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An innovation provided by

Tammi Marcoullier

Published On: 17 June 2014

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Organisation: U.S. General Services Administration, GSA:

Country: United States

Level of government: Central government

Sector: General public services

Type: Digital, Financial Resources, Methods

Launched in: 2010

The challenge and prize programme at GSA provides an online platform, strategic consulting, training and best practices that enable federal agencies to manage and run public prize and crowdsourcing contests. Citizen solvers, individuals and companies, from around the world can contribute expertise and drive innovation by entering and providing solutions to the federal government’s mission-centric problems, whether technical, scientific, or creative.

Using a challenge competition means agencies pay only for performance; whereas in other types of procurement, payment is guaranteed regardless of results and what is delivered. The key is that challenges are for specific types of procurements, where solvers are doing something new and/or differently than what could be done by buying a direct product or service, and therefore driving innovation. 

Why the innovation was developed

In September 2009, the President released his Strategy for American Innovation, calling for agencies to increase their ability to promote and harness innovation by using policy tools such as prizes and challenges. In March 2010, the United States Office of Management & Budget (OMB) issued a memo outlining the use of challenge and prize competitions in federal government. Among the reasons: Challenges allow the public and the government to co-create. They allow government to tap into the collective knowledge and resources of the public, and help the public more easily contribute their expertise to find better solutions. There is also legislature, the 2010 America COMPETES Act, which specifically gives agencies legal authority to run competitions. Other legal authorities are available, too, depending on how the agency and funding are structured.


Develop staff capacity, Enhance public trust, Enhance transparency, Improve effectiveness, Improve efficiency, Increase citizen engagement, Support economic growth

  • Establish an important goal without having to choose the approach or the team that is most likely to succeed.
  • Pay only for results.
  • Highlight excellence in a particular domain of human endeavor to motivate, inspire, and guide others.
  • Increase the number and diversity of the individuals, organisations, and teams addressing a particular problem; or promote the challenge to national or international significance.
  • Improve the skills of the participants in the competition.
  • Stimulate private sector investment that is many times greater than the cash value of the prize.
  • Further a federal agency's mission by attracting more interest and attention to a defined programme, activity, or issue of concern.
  • Capture the public's imagination and change the public perception of what is possible.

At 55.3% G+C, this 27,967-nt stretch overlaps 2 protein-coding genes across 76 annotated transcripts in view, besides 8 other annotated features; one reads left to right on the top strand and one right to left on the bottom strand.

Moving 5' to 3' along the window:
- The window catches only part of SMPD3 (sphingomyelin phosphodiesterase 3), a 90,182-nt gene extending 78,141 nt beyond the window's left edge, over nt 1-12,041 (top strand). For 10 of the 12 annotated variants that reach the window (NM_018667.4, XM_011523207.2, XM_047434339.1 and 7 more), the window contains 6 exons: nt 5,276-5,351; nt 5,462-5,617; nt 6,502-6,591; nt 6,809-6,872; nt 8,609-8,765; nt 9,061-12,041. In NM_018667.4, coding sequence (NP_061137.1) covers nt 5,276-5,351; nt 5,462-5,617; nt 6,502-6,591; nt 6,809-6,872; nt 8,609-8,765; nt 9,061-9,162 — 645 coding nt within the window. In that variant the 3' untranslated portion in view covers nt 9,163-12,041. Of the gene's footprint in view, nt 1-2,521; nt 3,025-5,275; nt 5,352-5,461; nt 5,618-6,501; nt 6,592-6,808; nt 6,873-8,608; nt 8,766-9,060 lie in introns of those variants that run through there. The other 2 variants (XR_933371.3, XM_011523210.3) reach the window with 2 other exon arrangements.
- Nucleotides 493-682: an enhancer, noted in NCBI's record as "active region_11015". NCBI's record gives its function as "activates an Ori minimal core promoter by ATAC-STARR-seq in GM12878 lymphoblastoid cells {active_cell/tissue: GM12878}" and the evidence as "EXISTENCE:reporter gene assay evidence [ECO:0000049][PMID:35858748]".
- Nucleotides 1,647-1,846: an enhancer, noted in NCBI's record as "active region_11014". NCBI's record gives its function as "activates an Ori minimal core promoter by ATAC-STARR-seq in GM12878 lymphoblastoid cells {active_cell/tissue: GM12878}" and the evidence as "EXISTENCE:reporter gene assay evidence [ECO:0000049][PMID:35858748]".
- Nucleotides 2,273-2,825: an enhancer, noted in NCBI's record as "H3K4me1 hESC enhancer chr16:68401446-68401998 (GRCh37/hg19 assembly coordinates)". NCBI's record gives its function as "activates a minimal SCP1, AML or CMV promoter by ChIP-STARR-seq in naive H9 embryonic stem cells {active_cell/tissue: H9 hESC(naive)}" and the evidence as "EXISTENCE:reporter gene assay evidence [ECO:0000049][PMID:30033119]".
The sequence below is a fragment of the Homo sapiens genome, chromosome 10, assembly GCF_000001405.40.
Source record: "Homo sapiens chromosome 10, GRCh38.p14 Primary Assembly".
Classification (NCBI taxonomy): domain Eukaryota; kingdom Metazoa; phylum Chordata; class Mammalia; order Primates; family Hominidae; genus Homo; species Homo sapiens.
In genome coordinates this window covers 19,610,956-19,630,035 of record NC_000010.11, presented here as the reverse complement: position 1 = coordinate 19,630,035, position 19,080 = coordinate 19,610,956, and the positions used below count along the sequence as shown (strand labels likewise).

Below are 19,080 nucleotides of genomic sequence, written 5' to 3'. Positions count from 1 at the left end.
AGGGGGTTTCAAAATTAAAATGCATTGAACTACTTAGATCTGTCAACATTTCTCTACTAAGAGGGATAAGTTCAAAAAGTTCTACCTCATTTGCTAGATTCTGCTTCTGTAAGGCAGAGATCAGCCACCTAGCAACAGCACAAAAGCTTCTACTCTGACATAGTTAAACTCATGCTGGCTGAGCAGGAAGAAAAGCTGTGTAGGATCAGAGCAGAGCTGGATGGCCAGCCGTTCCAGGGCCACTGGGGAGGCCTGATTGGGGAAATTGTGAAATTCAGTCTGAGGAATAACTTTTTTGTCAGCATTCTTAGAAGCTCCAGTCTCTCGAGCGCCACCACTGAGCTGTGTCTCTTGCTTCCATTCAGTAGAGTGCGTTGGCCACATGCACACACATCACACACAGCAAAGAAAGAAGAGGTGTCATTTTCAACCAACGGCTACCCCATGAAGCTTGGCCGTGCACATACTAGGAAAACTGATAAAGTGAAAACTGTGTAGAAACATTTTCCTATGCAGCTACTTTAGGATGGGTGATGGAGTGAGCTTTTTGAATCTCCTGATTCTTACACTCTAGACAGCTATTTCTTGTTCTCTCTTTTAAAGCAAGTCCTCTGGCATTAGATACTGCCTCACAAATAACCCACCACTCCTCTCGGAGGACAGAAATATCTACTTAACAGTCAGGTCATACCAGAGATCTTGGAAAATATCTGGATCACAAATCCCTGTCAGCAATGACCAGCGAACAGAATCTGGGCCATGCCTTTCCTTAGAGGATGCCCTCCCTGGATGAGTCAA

Main beneficiaries

Businesses, Civil Society, General population, Government bodies, Government staff

  • Federal agencies, 58 have run challenge competitions. The value of the platform through FY13 saved agencies from USD 50 000 - 100 000 since they did not need to build their own government-compliant technology to host the contests.
  • Competition winners, upwards of 500 individuals and companies who have been awarded prizes.
  • Citizens, who benefit from the technology and scientific advancements.
  • Consider also the cost savings offset by some competitions in which solutions are provided at a fraction of the cost of a traditional procurement – a benefit to the government and the citizens.  

Existing similar practices

Professional competition companiesIn the private sector, civil society or elsewhereInnocentive, ChallengePost, TopCoder, Kaggle, Tongal

There are a number of professional competition companies that specialise in science, technology and creative challenges: Innocentive, ChallengePost, TopCoder, Kaggle, Tongal. These organisations have millions of “solvers” around the world who participate. Private companies like this are often the key to success for federal challenges. 

X Prize, civic hack-a-thons and code-a-thons, innovations in media technology, New York City challengesIn public administration of my, Code for America, Knight News Challenge, Hack for Change

X-Prize is a grand challenge to stimulate innovation in space travel, Knight News Challenge looks for advancement in technology for news media and citizen engagement, the coding and hacking organisations bring diverse talent together to solve problems and build things, often using open data sets and building upon collaborative ideas and technology.

Efficiency gives agencies and citizens alike one place to go to explore and engage with all federal challenge and prize competitions. Agencies do not need to build their own web platforms to manage the initiatives.

Procuring challenge services can cost between USD 25 000 and USD 300 000, depending on the platform and services needed.  The community of solvers each platform provides is valuable. The cost offsets are estimated to be upwards of USD 2.5 million. 


When solvers provide viable solutions to a challenge competition, the technology or advancement drives change within the agency – both in having the solution and effectively encouraging the agency to use challenges as a tool again, when appropriate.

Service quality


Challenge competitions provide for more engagement and interaction opportunities among government, private industry, non-profits, and individual citizens. Citizens who have an interest can do more than comment on policy, they can have direct impact by bringing expertise to the table.


The challenge programme and platform accommodate all levels of interaction – from those agencies just beginning, to those with a wide breadth of experience. Agencies and individuals can interact and take from the programme what they need at the time. It is not a “one size fits all” scenario and the team is dynamically situation to provide services at various levels.


The platform is an authorised source of showcasing government challenge contests so that all citizens who visit know that they are legitimate contests run by federal agencies and their partners. 


The challenge and prize programme is designed to share best practices and information accurately, quickly and widely across federal agencies. Along with staff consultations, the content on has been vetted by experts and is a guide and resource for managing competitions.